All Together Now
Carey requested portraits of the wedding party, which included friends and family, in front of the same wallpaper that hangs in the couple's bedroom. "Eric calls it our personal Sherwood Forest," says Carey. It was in front of this backdrop that the couple also did their first look.
Friends who served as "flower women"—instead of flower girls—received gold lily-of-the-valley haircombs; antique gold lily-of-the-valley brooches were given to three beloved aunts.
In Case of Tears
At the ceremony, guests could help themselves to matchbox-style packages containing cotton hankies, a signature accessory of Carey's late father.
Blooming in Place
Carey and Eric tied the knot at the newly constructed wing of the Museum of Northern California Art. "I had always imagined I would get married surrounded by a magical garden, but because it's an art museum, they didn't want that much moisture coming into the building—and definitely nothing with bugs on it," says Carey. "This evolved into my paper flower installation. If you laid them out in size order, the biggest, the hydrangea, was black, and the smallest, the pansy, was light gray. All the sizes in between were all the shades of gray in between. There were 38 different versions of the flowers. We built wooden corners, rigged a fishing line system from left to right. Once the fishing line was up, I got in there with my mom and a hole punch, and we strung them where they needed to be."
The Ceremony Décor
The ceremony room's perimeter was festooned with laser-cut paper flowers that Carey made herself and suspended on invisible wire. 1,000 blooms were made, taking inspiration from the tradition of folding a thousand origami cranes for good luck. Carey felt that the muted look of the décor would keep the focus during the ceremony on the words they were speaking. Also, "it's classic!" she says. "I wanted something we were going to love forever. I can look at this 30 years from now and it will be timeless.
Language of Flowers
The couple made a seating chart for their ceremony space, with each row marked with a type of flower. The meaning of each bloom was letterpressed onto a tag and tied in place with wax twine.
Another thoughtful touch at the ceremony were the notes on each seat. Carey and Eric spent the year of their engagement writing notes to every single guest, and arranged them accordingly.
The couple exchanged vows in the midst of their guests, who were seated in the round. The service began at 1:43pm, it's the couple's code for "I love you" (representing the number of letters in each word). "We did the bride-side/groom-side thing, but then Eric and I switched sides so we could see our own people. My experience as a bridesmaid in the past was that I could see the groom's face when I really wanted to see my best friend. I think every bride and groom should trade sides, so that you can see your people."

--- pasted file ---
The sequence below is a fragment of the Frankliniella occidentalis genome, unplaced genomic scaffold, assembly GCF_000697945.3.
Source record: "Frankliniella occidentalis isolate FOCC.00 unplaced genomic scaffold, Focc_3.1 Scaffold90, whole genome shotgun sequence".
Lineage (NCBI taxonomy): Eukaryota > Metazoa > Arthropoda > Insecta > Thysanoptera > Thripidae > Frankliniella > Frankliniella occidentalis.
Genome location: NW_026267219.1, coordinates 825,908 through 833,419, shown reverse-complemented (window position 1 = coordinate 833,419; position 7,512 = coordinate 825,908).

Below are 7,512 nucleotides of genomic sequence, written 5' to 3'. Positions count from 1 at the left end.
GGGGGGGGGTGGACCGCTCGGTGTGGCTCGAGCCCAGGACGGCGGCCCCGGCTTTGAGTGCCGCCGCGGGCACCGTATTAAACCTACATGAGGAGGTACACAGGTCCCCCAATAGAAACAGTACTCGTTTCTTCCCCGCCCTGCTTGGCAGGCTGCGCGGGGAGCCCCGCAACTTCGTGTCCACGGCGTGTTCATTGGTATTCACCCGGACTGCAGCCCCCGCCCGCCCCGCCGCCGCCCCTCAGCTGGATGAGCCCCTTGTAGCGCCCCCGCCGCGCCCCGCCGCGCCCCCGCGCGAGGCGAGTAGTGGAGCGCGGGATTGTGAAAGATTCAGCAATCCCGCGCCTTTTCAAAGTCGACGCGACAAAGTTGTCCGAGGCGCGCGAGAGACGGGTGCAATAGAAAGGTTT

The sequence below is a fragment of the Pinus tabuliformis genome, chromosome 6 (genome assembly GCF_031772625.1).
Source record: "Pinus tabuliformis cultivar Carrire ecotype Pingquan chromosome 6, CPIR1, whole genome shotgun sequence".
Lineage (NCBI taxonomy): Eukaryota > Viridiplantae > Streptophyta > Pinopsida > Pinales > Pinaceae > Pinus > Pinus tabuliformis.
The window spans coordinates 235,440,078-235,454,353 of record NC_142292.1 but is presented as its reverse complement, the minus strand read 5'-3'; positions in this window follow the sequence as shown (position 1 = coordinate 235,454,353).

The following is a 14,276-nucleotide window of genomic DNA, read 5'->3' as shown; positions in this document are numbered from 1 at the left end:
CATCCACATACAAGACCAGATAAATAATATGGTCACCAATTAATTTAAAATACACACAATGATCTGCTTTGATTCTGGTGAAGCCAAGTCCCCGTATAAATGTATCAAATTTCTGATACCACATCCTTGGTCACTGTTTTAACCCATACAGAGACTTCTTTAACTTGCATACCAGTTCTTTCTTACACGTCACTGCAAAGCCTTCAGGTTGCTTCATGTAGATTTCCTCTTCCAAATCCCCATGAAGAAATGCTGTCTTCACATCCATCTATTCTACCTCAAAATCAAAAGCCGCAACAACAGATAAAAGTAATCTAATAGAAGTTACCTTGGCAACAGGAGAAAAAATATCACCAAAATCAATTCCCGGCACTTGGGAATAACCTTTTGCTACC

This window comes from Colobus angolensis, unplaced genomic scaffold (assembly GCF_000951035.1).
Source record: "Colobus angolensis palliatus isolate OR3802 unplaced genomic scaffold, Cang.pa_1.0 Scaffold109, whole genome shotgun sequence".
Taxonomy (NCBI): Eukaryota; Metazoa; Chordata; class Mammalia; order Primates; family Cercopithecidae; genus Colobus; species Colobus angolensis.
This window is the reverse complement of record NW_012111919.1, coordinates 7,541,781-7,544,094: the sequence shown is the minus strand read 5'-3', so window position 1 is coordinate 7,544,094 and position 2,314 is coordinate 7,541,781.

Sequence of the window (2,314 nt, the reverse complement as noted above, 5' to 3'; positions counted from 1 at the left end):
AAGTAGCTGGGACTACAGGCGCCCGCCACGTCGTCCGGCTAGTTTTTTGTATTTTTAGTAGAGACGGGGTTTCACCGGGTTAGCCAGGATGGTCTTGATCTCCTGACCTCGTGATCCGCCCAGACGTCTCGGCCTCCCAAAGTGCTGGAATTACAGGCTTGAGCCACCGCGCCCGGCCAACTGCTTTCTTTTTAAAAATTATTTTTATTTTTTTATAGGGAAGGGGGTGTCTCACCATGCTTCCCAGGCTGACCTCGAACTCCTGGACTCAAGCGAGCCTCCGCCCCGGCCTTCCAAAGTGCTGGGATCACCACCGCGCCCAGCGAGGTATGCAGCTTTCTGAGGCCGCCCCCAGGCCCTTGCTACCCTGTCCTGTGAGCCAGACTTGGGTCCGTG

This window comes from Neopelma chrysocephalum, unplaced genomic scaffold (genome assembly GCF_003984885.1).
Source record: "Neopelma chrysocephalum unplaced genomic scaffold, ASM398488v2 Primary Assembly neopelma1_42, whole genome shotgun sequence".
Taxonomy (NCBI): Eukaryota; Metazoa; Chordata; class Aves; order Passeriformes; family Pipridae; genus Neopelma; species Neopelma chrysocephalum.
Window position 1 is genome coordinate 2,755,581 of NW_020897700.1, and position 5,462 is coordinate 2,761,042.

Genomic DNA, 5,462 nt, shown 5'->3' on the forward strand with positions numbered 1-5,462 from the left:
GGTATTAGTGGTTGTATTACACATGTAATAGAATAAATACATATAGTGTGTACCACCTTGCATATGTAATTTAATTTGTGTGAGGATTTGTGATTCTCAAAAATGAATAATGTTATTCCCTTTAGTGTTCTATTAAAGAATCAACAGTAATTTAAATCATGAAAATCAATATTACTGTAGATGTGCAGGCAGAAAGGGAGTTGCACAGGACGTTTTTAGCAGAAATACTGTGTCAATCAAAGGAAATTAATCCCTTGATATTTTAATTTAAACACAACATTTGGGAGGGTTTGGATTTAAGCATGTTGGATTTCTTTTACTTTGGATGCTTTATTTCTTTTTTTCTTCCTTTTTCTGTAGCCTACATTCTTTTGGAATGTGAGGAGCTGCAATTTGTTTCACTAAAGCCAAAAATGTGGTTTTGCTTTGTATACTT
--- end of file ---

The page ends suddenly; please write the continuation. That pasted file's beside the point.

The First Dance
Carey and Eric shared their first dance to the strains of the Paradise Symphony Orchestra.
I'll Drink to That
White Russians were served at the cocktail hour, in a nod to the first movie the couple saw together, The Big Lebowski.
Carey made laser-cut black acrylic appetizer picks with the couple's intertwined initials for the passed hors d'oeuvres served by Bacio Chico during the cocktail hour.
The Guest Book
Carey laser-cut the couple's favorite quote onto the walnut wood guest book that Eric had made (the quote was calligraphed by Anne Robin) and asked guests to sign an oversized copy of their vows using Carey's father's "fancy pen".
Sign Here (and Here)
Carey and Eric also asked guests to sign a copy of their vows.
All in the Family
"Best woman" (and Eric's sister) Cassie and groomsman Wes are themselves married.
Here Comes the Sun
Though the forecast called for downpours—which indeed did pour leading up to and all the way through the ceremony—"but then the skies magically cleared, a gift from our dads," says Carey, and so the entire wedding walked the few blocks from the museum to the restaurant where the reception would take place.
All in Favor
When guests arrived at the restaurant, they found gifts labeled with their names and table numbers. The wrapping papers were all different designs, created from the botanical prints used in the ceremony space. A gray silk tassel and oversize wax seal topped each. Inside were the framed photos of those guests, plus the bride or groom. "It was the best to walk around the restaurant and see all our guests showing off their framed pictures," says Carey. Carey had spent months shopping for frames to best suite each guest and their home. "It meant the world to me to spend time thinking about how much I love these people," Carey says of her guests and why she made them individual gifts. "They're why we didn't go to a courthouse."
The Reception Tables
At Red Tavern, laser-cut table numbers, menu cards printed in white foil, and taper candles—all in black—stood out against gray velvet linens and verdant centerpieces. Marbled-gray glass vases held begonia leaves and ferns, black scabiosa, ranunculus, dogwood, and black and green hellebores, among others. Alongside, of course, were stacks of river rocks.
Eric, deferring to Carey's wedding-design expertise, weighed in on only those elements that were most important to him: what to eat for dinner, the guest list, and what Carey wore. (He hoped his bride, who normally favors unusual fashion choices, would wear a white dress and a veil he could lift back.) "I was surprised by how amazing it turned out," said Eric. "The thought Carey put into it and how she pulled everything together were amazing. She could see the final picture all along."
The couple planned for no music during the reception, just toasts and conversation. "We just wanted to talk to our people," says Carey.